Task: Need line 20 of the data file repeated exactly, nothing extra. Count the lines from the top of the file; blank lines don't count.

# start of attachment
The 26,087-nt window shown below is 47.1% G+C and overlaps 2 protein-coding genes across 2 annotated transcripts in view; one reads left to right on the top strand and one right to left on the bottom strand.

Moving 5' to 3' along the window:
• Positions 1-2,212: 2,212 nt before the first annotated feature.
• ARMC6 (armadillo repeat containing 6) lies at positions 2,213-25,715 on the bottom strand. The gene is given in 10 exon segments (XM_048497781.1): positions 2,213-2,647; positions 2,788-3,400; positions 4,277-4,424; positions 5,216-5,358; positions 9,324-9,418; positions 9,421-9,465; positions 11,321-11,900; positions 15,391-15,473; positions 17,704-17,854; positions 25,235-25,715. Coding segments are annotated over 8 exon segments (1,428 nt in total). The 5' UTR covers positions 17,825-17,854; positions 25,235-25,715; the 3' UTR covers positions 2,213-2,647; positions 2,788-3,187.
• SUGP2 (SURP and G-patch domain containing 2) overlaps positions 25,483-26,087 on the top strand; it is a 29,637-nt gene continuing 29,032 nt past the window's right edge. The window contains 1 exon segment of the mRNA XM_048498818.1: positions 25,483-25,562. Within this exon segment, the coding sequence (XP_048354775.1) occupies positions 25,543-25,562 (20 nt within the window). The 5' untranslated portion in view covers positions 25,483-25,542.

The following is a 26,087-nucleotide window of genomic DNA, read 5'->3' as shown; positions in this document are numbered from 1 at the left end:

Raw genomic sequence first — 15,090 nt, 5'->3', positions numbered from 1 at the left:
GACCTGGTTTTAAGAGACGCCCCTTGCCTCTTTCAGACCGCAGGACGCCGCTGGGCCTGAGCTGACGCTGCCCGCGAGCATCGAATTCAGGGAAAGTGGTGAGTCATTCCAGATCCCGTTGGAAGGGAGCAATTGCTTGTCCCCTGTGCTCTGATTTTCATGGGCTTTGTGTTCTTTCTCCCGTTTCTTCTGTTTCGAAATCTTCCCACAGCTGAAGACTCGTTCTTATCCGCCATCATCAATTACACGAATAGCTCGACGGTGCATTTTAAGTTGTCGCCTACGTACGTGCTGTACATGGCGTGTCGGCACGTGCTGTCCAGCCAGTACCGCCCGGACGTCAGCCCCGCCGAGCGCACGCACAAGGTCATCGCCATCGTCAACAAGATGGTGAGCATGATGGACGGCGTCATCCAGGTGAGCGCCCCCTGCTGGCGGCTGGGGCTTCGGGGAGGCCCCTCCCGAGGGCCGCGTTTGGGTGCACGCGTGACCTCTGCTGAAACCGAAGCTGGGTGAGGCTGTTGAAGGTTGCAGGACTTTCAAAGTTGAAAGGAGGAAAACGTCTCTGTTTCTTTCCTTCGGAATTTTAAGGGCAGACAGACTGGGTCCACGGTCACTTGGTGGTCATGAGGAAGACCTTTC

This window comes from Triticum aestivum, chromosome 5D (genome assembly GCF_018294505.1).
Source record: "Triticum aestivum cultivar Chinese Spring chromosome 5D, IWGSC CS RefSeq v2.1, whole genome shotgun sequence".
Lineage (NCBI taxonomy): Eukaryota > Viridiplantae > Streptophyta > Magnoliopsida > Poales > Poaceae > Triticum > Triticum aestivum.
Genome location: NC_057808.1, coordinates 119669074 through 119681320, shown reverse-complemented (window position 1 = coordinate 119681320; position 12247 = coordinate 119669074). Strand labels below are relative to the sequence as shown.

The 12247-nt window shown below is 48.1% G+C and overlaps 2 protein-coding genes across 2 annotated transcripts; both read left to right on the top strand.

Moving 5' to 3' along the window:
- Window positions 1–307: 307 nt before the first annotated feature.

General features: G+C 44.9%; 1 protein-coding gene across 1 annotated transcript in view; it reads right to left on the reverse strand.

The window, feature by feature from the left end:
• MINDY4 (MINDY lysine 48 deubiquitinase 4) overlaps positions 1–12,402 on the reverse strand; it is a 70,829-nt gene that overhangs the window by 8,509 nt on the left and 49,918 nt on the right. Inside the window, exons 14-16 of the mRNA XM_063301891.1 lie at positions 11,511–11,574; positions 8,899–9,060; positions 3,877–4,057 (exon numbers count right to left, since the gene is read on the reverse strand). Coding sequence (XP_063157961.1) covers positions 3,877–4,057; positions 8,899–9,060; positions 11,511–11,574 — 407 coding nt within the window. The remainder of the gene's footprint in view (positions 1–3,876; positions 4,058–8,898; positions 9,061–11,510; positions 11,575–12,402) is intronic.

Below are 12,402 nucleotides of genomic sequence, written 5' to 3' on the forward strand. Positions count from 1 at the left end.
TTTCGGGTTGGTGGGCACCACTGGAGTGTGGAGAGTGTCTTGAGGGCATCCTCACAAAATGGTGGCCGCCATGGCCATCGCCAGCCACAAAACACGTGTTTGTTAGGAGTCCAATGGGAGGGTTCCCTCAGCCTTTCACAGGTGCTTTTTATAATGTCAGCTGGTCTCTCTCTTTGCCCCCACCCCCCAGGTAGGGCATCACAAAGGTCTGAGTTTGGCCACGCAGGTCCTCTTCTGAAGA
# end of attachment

TTTCGGGTTGGTGGGCACCACTGGAGTGTGGAGAGTGTCTTGAGGGCATCCTCACAAAATGGTGGCCGCCATGGCCATCGCCAGCCACAAAACACGTGTTTGTTAGGAGTCCAATGGGAGGGTTCCCTCAGCCTTTCACAGGTGCTTTTTATAATGTCAGCTGGTCTCTCTCTTTGCCCCCACCCCCCAGGTAGGGCATCACAAAGGTCTGAGTTTGGCCACGCAGGTCCTCTTCTGAAGA